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S K E W E D by Martin Walker

Copies of Skewed can be purchased via the 25% ME Group. Price = £12 inc p&p.
Please make cheques payable to '25% ME Group'

Psychiatric Hegemony and the Manufacture of Mental Illness in Multiple Chemical Sensitivity, Gulf War Syndrome, Myalgic Encephalomyelitis and Chronic Fatigue Syndrome

Reviewed by Elizabeth A McDonagh: In what is almost a sequel to his earlier book ‘Dirty Medicine’, Martin Walker takes a penetrating look at the “emerging illnesses” listed in his title.  He concludes that the majority of doctors and psychiatrists hold the view that these illnesses are psychological in origin, equivalent to the hysteria and neurasthenia described in nineteenth century medical literature.

SKEWED presents a number of case-studies, illustrating how patients suffer under a psychiatric paradigm, which deems clinical investigations of their problems inappropriate and unnecessary and may deprive them of disability pensions and insurance payments.  As Walker searches for explanations as to how the psychiatric viewpoint has gained ascendancy, his considerable skills in investigative journalism become apparent.  Some pages read like a ‘who-dun-it’.  There are hoaxes, false trails, undercover surveillance, break-ins, attacks on alternative therapists and court battles in which doctors who practise clinical ecology have fought for their reputations and their livelihoods.  Such events indicate some of the dark forces Walker sees as underpinning patients’ distress.

In his perceptive foreword, Per Dalen explains how modern high-tech so-called ‘evidence based’ medicine deprives the doctor of autonomous clinical judgement and interposes between doctor and patient the researcher and/or the orthodox viewpoint.  In the past, psychiatrists saw only those patients with histories and clinical signs of mental illness.  Even then, a physical explanation (such as a brain tumour) was sometimes found for a patient’s disease.  The tendency now is for a number of unexplained illnesses to be labelled as ‘somatization’ (conversion of emotional states into physical symptoms).  This is a relatively new development and has been accepted without scientific evidence or philosophical debate.  He deplores the ‘tragic erosion of the truth-seeking scientific spirit in medical research’.  Modern medicine is not concerned with finding causes.  However, viewed from Martin Walker’s sociological perspective, one can begin to understand these problems and the impact they are having on sufferers.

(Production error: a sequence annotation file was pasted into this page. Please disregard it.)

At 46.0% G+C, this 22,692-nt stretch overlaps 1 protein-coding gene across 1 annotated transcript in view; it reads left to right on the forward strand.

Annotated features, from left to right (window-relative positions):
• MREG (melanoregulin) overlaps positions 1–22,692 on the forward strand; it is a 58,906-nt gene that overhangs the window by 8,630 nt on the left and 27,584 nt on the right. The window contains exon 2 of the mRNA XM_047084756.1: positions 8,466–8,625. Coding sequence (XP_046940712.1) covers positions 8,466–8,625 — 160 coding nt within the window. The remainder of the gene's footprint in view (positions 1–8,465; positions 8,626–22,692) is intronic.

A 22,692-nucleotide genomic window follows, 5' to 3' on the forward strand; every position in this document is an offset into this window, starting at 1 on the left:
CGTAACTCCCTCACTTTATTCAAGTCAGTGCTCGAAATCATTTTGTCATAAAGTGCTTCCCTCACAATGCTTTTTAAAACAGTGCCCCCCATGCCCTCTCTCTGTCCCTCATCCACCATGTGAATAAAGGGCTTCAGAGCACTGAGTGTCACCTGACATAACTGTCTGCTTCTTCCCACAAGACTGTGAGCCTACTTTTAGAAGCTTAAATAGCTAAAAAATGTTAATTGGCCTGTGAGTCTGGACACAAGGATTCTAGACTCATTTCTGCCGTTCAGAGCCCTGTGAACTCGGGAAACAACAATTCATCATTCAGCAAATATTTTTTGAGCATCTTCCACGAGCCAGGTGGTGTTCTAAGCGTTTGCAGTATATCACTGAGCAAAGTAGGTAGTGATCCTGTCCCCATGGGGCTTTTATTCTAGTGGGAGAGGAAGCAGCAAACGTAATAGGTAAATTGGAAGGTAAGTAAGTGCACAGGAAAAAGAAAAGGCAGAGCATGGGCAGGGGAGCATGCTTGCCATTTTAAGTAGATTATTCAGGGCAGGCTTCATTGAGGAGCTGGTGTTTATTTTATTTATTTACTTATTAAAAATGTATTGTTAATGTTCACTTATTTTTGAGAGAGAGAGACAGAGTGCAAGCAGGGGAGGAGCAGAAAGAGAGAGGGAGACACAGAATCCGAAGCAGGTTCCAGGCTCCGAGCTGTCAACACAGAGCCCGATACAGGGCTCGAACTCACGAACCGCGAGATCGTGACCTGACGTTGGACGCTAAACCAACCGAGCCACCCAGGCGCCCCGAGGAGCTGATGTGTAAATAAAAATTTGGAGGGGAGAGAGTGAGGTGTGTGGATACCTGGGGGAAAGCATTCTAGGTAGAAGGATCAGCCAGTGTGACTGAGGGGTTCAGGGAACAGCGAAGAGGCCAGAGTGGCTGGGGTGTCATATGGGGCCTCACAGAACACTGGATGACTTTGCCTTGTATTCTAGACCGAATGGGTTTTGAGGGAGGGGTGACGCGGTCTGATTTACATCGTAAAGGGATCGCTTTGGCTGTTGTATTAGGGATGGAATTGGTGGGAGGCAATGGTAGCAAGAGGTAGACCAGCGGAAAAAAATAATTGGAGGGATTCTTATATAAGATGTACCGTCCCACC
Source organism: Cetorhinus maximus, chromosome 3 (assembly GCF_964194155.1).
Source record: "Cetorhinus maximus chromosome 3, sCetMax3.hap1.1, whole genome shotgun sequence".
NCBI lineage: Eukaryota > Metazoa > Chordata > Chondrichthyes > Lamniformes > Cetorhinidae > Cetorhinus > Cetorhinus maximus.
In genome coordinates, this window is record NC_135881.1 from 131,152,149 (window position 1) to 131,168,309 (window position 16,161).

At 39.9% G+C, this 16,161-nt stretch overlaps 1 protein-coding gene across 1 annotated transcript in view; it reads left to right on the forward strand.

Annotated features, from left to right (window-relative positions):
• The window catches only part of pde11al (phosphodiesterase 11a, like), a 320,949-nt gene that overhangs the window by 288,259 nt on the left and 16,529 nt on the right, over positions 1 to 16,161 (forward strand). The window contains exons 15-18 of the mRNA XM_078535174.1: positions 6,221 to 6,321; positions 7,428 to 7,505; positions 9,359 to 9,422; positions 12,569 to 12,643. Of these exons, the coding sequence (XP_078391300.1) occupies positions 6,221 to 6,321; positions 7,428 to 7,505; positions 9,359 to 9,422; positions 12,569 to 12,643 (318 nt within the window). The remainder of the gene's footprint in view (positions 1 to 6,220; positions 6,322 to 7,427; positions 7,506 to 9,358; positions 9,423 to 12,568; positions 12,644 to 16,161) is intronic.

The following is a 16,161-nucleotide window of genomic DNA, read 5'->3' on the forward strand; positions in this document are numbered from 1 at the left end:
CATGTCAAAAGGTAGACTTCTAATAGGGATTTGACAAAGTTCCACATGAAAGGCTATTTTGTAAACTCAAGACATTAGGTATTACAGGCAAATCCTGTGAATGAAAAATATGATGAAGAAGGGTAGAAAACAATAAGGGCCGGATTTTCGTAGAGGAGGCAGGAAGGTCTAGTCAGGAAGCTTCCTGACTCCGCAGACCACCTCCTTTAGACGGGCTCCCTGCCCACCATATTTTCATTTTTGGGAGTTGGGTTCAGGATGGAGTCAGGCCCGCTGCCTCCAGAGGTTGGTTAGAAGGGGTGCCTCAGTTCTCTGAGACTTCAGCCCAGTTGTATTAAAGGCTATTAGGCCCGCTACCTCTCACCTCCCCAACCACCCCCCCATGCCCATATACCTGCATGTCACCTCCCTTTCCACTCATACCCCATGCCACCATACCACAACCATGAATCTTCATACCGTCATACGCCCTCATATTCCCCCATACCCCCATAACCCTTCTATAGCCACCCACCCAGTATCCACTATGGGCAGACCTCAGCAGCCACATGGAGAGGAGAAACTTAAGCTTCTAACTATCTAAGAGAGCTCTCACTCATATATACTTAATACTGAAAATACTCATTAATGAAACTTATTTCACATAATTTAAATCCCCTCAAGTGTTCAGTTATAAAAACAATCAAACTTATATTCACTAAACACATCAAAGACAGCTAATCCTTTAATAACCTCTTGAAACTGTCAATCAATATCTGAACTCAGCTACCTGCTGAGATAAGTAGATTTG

SKEWED is a fascinating read.  In fact I couldn’t put it down.  I confess to looking up ‘hegemony’ in the Shorter Oxford and although I kept a medical dictionary at my elbow, I needed it only occasionally.  If patients with brain-fog and short attention spans find reading difficult, this book should be read by their carers, advocates and lawyers.  Reading it will lead to a new political awareness.  There is a need for people with these very real illnesses to become informed; to disseminate information; to organise; to help each other in exposing those who would deprive them of their rights; to support those doctors, researchers and therapists who are looking for the true causes and underlying biochemical mechanisms which make up the jigsaw that is ME; even to litigate against the adversary.

I am one of a few lucky people.  ME struck me down in 1990 after a virus, a chest-infection, two courses of antibiotics and a ‘flu jab. I attribute my recovery (which took nearly five years) to naturopathic detoxification techniques, avoidance of drugs (though I did take Nystatin), rest and nutritional therapy, including a strict anti-Candida diet.  I have heard the stories of parents who were labelled as ‘Munchausen’s Syndrome by Proxy’ and threatened with losing their sick children.  I have met ME patients who were ill-advised and made worse by exercise and drugs, or subjected to appalling regimes in psychiatric hospitals.  I have known very disabled people denied sickness benefits.  I have met young professionals who, forced by sickness to retire, were refused pensions.  I have seen carers struggling to the extent of despair.  The suicide of a lovely girl put fire in my belly.

If the situation described in SKEWED is allowed to continue, there are frightening implications for the future of mankind.  Martin Walker has done us a tremendous service.  We should thank him by buying his book.  The book has a comprehensive index and offers useful lists of relevant organisations, web-sites, scientific papers, official reports and books.

Copies of Skewed can be purchased via the 25% ME Group. Price = £12 inc p&p.

Please make cheques payable to 25% ME Group.

 

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